1 March 1997
= critical time in seconds
= length of force main between point of flow change and point of discharge
= velocity of pressure wave.
When flow is completely stopped (Q = O) in a time interval greater than T c, the maximum
theoretical pressure increase is not fully developed. However, when flow is stopped in a time
interval less than or equal to Tc, the change is said to be instantaneous, and the maximum
pressure increase is develop as
c. Maximum pressure increase. The maximum theoretical pressure increase or surge caused
by water hammer is calculated from the following:
= pressure increase in meters (feet)
= velocity of fluid in the pipeline prior to flow change in meters (feet) per second
= acceleration due to gravity, or 9.80 m/ sec. (32.2 ft/sec. ) at sea level
= velocity of pressure wave in meters (feet) per second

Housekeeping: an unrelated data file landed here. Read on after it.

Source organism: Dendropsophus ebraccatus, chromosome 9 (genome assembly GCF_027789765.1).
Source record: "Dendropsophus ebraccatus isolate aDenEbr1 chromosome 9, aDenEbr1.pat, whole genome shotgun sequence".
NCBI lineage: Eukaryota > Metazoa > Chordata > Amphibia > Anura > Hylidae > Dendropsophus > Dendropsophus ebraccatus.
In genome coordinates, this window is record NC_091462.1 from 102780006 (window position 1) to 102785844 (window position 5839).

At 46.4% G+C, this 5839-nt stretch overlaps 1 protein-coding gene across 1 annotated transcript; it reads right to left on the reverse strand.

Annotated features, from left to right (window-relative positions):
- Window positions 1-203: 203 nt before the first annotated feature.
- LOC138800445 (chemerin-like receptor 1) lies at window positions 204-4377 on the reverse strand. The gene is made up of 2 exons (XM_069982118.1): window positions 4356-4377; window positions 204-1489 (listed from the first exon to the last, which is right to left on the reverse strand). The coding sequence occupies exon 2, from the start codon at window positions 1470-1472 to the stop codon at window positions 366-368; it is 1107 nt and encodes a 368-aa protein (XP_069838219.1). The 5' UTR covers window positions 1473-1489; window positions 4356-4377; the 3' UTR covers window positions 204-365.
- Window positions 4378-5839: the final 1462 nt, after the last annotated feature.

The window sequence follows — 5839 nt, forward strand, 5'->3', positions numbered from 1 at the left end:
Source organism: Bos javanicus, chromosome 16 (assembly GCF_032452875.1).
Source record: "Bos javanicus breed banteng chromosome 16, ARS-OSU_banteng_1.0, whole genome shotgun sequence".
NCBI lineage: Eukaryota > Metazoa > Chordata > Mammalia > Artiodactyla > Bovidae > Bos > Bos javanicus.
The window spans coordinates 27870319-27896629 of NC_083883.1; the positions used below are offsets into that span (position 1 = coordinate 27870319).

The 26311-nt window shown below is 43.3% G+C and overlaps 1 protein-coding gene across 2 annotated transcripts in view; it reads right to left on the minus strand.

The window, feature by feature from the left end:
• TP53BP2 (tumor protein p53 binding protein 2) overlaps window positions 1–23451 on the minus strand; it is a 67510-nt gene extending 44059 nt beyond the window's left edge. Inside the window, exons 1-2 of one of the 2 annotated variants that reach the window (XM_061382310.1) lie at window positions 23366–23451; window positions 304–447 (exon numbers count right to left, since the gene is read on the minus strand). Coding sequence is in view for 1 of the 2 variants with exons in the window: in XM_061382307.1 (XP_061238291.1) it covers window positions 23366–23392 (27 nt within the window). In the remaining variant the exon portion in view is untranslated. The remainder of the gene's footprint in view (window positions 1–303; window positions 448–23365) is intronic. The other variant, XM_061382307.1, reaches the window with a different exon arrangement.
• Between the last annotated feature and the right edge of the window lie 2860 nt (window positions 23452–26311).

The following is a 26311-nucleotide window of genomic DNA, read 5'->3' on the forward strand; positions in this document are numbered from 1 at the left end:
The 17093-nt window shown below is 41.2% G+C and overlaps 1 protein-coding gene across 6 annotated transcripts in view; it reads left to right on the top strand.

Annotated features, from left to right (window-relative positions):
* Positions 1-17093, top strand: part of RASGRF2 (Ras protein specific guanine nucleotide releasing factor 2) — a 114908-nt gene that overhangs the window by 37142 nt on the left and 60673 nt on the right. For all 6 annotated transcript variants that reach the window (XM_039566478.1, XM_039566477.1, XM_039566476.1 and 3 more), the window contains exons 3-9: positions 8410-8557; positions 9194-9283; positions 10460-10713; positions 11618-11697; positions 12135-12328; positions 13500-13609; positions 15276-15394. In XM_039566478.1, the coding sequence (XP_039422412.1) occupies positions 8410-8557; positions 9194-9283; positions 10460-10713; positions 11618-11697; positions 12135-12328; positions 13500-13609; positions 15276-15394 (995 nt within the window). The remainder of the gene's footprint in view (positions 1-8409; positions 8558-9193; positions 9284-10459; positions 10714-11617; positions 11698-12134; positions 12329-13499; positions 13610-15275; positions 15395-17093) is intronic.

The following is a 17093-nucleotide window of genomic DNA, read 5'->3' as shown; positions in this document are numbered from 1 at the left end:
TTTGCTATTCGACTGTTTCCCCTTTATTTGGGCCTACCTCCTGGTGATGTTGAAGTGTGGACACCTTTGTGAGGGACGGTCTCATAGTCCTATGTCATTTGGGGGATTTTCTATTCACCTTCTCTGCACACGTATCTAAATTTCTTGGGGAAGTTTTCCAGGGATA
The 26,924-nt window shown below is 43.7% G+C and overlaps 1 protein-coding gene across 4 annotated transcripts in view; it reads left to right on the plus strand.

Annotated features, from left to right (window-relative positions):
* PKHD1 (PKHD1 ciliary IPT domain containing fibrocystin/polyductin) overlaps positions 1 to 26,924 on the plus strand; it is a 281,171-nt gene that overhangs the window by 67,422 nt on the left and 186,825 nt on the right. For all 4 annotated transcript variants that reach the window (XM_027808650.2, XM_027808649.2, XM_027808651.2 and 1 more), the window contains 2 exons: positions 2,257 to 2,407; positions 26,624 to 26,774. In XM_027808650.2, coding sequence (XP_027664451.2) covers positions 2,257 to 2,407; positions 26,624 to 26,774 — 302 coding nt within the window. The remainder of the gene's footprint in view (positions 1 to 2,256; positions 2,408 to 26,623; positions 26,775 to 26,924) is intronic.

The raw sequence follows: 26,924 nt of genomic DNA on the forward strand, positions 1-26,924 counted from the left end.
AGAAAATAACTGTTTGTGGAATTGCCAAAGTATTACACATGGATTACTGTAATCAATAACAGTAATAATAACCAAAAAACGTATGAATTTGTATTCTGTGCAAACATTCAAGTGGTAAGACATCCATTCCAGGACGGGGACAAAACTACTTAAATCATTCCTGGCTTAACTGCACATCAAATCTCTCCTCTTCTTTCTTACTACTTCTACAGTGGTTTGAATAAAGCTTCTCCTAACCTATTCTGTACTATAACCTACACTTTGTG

Some typical values of a are given in table 7-3 below.
Table 7-3. Water Hammer Wave Velocities.
a, m/sec (ft/sec)
d. Methods of control. Whenever a pump is shut down, or power to the station fails, the
pump motor is suddenly cut off. Pump speed along with flow and velocity in the force main are
quickly decelerated by pressure waves, which travel up the pipeline and back in accordance with
Newton's second law of motion. When the velocity is reduced to zero, reverse flow through the
pump would occur if a gravity operated check valve or an automatic control valve were not